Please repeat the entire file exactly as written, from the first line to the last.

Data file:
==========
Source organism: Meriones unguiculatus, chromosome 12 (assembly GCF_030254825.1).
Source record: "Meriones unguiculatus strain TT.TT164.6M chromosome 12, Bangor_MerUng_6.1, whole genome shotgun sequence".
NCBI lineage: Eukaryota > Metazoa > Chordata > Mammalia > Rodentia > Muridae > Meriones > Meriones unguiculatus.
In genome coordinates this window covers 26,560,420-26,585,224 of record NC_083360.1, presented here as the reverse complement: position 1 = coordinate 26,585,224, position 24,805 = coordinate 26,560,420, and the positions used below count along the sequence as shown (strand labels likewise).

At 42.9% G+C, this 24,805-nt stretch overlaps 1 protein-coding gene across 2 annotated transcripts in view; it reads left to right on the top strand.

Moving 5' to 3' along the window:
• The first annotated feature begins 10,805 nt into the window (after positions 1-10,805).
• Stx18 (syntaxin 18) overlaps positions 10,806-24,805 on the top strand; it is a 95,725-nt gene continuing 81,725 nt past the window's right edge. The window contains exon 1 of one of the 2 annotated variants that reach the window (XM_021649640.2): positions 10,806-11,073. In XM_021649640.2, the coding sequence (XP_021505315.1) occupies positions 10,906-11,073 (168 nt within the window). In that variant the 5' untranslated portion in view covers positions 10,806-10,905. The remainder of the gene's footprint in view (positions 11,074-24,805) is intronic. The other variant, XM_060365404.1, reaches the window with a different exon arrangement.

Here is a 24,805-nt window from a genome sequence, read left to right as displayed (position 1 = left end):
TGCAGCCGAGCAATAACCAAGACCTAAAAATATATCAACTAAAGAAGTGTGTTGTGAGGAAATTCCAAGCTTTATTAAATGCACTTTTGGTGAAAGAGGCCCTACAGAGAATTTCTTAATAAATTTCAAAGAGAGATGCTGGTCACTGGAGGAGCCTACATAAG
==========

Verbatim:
Source organism: Meriones unguiculatus, chromosome 12 (assembly GCF_030254825.1).
Source record: "Meriones unguiculatus strain TT.TT164.6M chromosome 12, Bangor_MerUng_6.1, whole genome shotgun sequence".
NCBI lineage: Eukaryota > Metazoa > Chordata > Mammalia > Rodentia > Muridae > Meriones > Meriones unguiculatus.
In genome coordinates this window covers 26,560,420-26,585,224 of record NC_083360.1, presented here as the reverse complement: position 1 = coordinate 26,585,224, position 24,805 = coordinate 26,560,420, and the positions used below count along the sequence as shown (strand labels likewise).

At 42.9% G+C, this 24,805-nt stretch overlaps 1 protein-coding gene across 2 annotated transcripts in view; it reads left to right on the top strand.

Moving 5' to 3' along the window:
• The first annotated feature begins 10,805 nt into the window (after positions 1-10,805).
• Stx18 (syntaxin 18) overlaps positions 10,806-24,805 on the top strand; it is a 95,725-nt gene continuing 81,725 nt past the window's right edge. The window contains exon 1 of one of the 2 annotated variants that reach the window (XM_021649640.2): positions 10,806-11,073. In XM_021649640.2, the coding sequence (XP_021505315.1) occupies positions 10,906-11,073 (168 nt within the window). In that variant the 5' untranslated portion in view covers positions 10,806-10,905. The remainder of the gene's footprint in view (positions 11,074-24,805) is intronic. The other variant, XM_060365404.1, reaches the window with a different exon arrangement.

Here is a 24,805-nt window from a genome sequence, read left to right as displayed (position 1 = left end):
TGCAGCCGAGCAATAACCAAGACCTAAAAATATATCAACTAAAGAAGTGTGTTGTGAGGAAATTCCAAGCTTTATTAAATGCACTTTTGGTGAAAGAGGCCCTACAGAGAATTTCTTAATAAATTTCAAAGAGAGATGCTGGTCACTGGAGGAGCCTACATAAG